For many years, meteorologists have known that ENSO strongly affects tropical cyclone activity around the world. In some basins, El Niño events increase tropical cyclone activity in the Pacific, through decreases it in the Atlantic, the Northwest Pacific west of 160 E, and the Australian region. La Niña events typically bring opposite conditions. During El Niño events, increased vertical shear is primarily due to increases in the climatological westerly winds in the upper troposphere, increasing the numbers of tropical storms and hurricanes, and also a three-to-one increase in the ratio in continental U.S. landfalling intense hurricanes. Recently, Mark C. Bove et al. (1998) with the Center for Atmospheric Prediction Studies, Department of Meteorology Floridata State University, and Hurricane Research Division NOAA, analyzed all continental U.S. landfalling hurricanes and intense hurricanes of this century by the concurrent phase of ENSO.
In short, El Niño brings extensive damage across the Pacific during El Niño and La Niña years, bringing record-breaking storms,  floods, mudslides and damage to the islands and mainland along its path. It also caused “two to three times the number of tropical cyclones in the eastern Pacific,” and strong storms and high winds in the ITCZ (Inter Tropical Convergence Zone), which is a relatively narrow band in the tropics where the trade winds of the north and south Eastern Pacific Oceans come together, and even deeper, widespread convection occurs during El Niño, leading to stronger and more abundant thunderstorms with heavy rain showers and down draft winds at the surface that can reach 50 to 60 knots! In short, even today with all the modern equipment aboard ships, it is best to stay clear of sailing in El Niño weather, and ships are often told to enter a port and wait things out.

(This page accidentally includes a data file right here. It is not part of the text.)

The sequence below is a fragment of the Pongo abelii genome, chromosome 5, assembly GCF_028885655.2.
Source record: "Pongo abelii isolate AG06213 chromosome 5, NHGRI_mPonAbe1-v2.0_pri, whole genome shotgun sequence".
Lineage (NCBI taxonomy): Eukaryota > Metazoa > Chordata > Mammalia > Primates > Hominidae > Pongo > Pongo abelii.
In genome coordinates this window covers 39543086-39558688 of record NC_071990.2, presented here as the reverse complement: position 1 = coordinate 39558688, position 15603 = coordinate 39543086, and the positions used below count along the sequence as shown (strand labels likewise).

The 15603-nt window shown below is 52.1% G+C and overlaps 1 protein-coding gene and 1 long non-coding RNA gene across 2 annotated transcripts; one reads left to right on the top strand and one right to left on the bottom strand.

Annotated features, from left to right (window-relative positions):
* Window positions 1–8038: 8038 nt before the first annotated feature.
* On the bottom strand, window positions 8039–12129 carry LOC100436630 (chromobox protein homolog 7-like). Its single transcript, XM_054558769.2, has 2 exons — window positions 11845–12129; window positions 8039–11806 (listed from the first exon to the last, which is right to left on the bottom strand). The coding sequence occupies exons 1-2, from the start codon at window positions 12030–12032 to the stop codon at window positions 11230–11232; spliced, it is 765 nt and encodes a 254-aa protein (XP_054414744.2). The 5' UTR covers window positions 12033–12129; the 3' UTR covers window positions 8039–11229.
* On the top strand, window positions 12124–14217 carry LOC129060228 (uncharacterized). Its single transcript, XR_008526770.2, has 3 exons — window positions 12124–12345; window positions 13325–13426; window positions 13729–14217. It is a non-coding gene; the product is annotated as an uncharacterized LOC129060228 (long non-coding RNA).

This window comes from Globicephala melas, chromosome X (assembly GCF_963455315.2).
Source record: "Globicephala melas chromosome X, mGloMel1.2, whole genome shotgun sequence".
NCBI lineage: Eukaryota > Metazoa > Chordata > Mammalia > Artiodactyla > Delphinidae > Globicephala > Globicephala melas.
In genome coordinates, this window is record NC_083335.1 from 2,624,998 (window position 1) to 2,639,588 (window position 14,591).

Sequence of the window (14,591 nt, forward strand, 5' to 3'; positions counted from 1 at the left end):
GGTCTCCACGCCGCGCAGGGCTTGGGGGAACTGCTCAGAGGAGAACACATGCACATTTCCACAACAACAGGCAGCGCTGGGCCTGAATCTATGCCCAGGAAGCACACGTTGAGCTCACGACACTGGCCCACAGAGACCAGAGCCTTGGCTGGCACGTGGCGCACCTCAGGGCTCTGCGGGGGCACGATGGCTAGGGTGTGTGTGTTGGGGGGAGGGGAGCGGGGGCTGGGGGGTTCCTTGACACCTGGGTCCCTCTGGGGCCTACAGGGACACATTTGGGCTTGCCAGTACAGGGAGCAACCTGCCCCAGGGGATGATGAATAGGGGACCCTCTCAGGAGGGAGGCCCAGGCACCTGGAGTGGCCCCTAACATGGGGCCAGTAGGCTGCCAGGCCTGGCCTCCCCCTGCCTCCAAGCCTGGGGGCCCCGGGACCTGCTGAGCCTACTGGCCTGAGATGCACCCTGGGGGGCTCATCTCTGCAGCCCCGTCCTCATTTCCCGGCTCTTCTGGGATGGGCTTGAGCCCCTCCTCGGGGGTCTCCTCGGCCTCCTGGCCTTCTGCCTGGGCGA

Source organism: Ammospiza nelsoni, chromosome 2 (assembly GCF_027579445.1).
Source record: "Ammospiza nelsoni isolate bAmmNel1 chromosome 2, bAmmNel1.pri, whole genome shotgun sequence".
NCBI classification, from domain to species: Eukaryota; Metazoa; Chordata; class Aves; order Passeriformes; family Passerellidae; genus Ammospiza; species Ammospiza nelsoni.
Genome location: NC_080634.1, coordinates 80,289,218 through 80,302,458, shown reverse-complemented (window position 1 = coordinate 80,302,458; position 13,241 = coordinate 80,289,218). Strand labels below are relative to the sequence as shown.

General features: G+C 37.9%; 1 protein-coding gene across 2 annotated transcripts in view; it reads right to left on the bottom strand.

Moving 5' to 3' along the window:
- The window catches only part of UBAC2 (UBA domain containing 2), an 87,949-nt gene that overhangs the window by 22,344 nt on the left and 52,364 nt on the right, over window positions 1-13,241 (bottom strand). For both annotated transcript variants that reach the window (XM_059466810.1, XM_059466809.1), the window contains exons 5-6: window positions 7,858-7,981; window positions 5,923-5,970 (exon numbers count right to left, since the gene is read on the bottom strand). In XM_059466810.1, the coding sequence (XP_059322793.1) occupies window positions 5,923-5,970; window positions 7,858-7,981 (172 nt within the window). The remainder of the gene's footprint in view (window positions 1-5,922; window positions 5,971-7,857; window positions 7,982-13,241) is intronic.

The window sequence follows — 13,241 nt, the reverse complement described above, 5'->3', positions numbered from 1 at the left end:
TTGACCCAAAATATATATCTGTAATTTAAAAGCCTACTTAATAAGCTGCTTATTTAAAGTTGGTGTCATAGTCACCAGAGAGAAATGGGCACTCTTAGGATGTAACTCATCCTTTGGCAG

Even in port, ships are not safe during El Niño. The damage that is caused every nine or ten years is devastating
It is hardly the answer to bring Lehi in Nephi’s ship with an inexperienced crew across the Pacific during El Niño. Even the most experienced sailing crews are advised to stay in port during El Niño.